US international broadcasting: Rebuilding the firewall in the new administration

President-elect Joe Biden, who as a senator had a key interest in U.S. international broadcasting, is looking at its future. 

He named Richard Stengel, former undersecretary of state for public diplomacy, to head the transition team for the U.S. Agency for Global Media (USAGM). Under USAGM are the Voice of America, Radio Free Europe/Radio Liberty Inc., Radio Free Asia Inc., Office of Cuba Broadcast (Radio/TV Martí to Cuba) and Middle East Broadcasting Networks Inc. (the Arabic-language Alhurra TV and Radio Sawa).

With government officials under President Trump instructed not to cooperate with Biden’s teams, the transition for the time being will have to be done from afar. The Trump-appointed USAGM CEO Michael Pack, whose leadership has fomented several controversies since he was installed in June, might decide to be a benign, if uncooperative, caretaker until the new management comes in. Or he could impose personnel changes and alterations in content that could diminish the credibility of the USAGM entities, a situation that could take years to repair.

During his campaign, Biden promised to fire Pack. Pack might try to serve out the three-year term stipulated in the legislation that replaced the bipartisan Broadcasting Board of Governors (BBG) with a politically appointed CEO (Pack being the first). If such an attempt ends up in court, a June Supreme Court decision overruling the fixed term of the director of the Consumer Finance Protection Bureau, a victory for the Trump administration, could, ironically, be the undoing of any plans by Pack to stay on at USAGM.

Pack has already left his mark by rescinding the firewall “rule” published in June by the outgoing BBG. The rule, however, was not an act of Congress or a presidential directive. It was simply language placed in the Federal Register “to codify and memorialize definitions and practices associated with the firewall.” On such shallow roots, this tree was easy to fall. In October, Pack issued a repeal, which waved away the firewall rule as readily as it was instituted.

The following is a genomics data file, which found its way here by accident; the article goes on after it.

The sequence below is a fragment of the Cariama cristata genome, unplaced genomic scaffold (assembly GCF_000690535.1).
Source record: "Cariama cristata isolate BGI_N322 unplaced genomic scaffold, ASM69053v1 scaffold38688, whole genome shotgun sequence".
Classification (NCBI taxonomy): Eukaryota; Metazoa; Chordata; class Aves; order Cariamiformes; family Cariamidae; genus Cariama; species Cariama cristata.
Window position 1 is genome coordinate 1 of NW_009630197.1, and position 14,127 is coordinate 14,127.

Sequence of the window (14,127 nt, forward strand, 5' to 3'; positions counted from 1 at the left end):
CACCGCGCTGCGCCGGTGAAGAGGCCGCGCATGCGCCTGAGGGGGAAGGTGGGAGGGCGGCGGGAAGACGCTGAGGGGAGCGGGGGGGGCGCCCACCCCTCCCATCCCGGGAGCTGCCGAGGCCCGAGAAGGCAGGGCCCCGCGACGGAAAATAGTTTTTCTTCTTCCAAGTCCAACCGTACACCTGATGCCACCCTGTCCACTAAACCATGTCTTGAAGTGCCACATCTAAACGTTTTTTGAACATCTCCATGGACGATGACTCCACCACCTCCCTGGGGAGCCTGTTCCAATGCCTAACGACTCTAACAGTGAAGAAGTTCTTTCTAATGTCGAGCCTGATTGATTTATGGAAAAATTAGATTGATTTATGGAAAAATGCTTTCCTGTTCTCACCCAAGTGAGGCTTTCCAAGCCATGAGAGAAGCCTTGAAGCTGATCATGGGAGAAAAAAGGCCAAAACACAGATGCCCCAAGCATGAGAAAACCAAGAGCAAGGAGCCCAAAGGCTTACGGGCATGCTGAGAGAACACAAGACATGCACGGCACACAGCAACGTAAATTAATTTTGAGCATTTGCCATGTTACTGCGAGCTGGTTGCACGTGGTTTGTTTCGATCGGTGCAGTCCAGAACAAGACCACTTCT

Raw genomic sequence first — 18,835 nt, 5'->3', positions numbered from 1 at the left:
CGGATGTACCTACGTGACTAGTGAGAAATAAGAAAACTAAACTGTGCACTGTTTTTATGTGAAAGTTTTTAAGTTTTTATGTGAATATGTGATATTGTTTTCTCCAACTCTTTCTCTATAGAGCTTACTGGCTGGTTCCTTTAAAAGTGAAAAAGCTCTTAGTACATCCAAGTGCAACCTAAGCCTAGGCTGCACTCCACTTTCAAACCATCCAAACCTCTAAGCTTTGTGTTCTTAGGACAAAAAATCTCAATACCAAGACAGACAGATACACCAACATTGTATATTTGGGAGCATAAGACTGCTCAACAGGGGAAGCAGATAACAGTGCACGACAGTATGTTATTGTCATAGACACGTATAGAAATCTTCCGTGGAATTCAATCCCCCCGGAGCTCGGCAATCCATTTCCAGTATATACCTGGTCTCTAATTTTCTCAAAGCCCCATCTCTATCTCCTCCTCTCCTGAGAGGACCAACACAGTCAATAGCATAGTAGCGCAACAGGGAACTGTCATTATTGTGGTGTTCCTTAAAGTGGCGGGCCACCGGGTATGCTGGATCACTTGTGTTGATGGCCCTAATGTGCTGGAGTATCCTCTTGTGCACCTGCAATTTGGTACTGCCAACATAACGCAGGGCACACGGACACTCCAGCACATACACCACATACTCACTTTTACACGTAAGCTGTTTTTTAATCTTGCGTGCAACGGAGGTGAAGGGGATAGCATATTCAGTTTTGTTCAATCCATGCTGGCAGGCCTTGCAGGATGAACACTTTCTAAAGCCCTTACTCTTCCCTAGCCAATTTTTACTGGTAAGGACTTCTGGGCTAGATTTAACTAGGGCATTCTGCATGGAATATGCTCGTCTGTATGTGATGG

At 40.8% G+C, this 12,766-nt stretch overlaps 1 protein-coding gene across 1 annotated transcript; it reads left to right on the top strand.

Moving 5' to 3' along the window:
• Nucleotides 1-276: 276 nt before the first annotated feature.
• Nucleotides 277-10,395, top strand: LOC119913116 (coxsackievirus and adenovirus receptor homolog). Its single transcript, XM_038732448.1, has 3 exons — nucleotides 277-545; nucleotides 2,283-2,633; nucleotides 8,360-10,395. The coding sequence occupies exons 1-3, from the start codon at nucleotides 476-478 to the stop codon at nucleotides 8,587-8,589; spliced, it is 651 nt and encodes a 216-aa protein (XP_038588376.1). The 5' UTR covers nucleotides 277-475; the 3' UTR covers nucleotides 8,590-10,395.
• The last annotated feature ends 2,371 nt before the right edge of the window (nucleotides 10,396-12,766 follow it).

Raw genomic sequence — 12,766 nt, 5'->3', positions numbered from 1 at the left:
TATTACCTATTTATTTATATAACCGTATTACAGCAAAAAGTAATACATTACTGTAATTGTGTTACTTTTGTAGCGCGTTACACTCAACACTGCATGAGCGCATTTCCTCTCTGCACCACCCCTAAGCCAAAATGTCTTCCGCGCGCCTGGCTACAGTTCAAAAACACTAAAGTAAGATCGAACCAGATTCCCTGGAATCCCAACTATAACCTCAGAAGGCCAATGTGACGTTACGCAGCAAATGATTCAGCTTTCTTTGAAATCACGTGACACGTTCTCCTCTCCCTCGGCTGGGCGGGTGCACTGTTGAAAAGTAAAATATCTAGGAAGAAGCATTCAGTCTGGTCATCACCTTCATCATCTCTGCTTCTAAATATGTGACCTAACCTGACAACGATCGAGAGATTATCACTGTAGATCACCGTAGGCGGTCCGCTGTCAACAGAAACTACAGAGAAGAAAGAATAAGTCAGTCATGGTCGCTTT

On firmer footing are provisions about journalistic standards included in the International Broadcasting Act of 1994, which was sponsored by then-Sen. Biden (and amended several times since 1994). These sections of the act are often used to bolster the editorial independence of the USAGM entities. But while the act giveth independence, it also taketh it away.

The passage most often cited by defenders of the firewall is “United States international broadcasting shall include…  news which is consistently reliable and authoritative, accurate, objective, and comprehensive.” But the same section of the act also states that United States international broadcasting shall include “clear and effective presentation of the policies of the United States Government.” Politically appointed executives of USAGM and its entities could dial up a ratio that increases “presentation of the policies” at the expense of news. Indeed, Pack has expressed his fondness for the policies part of the mandate.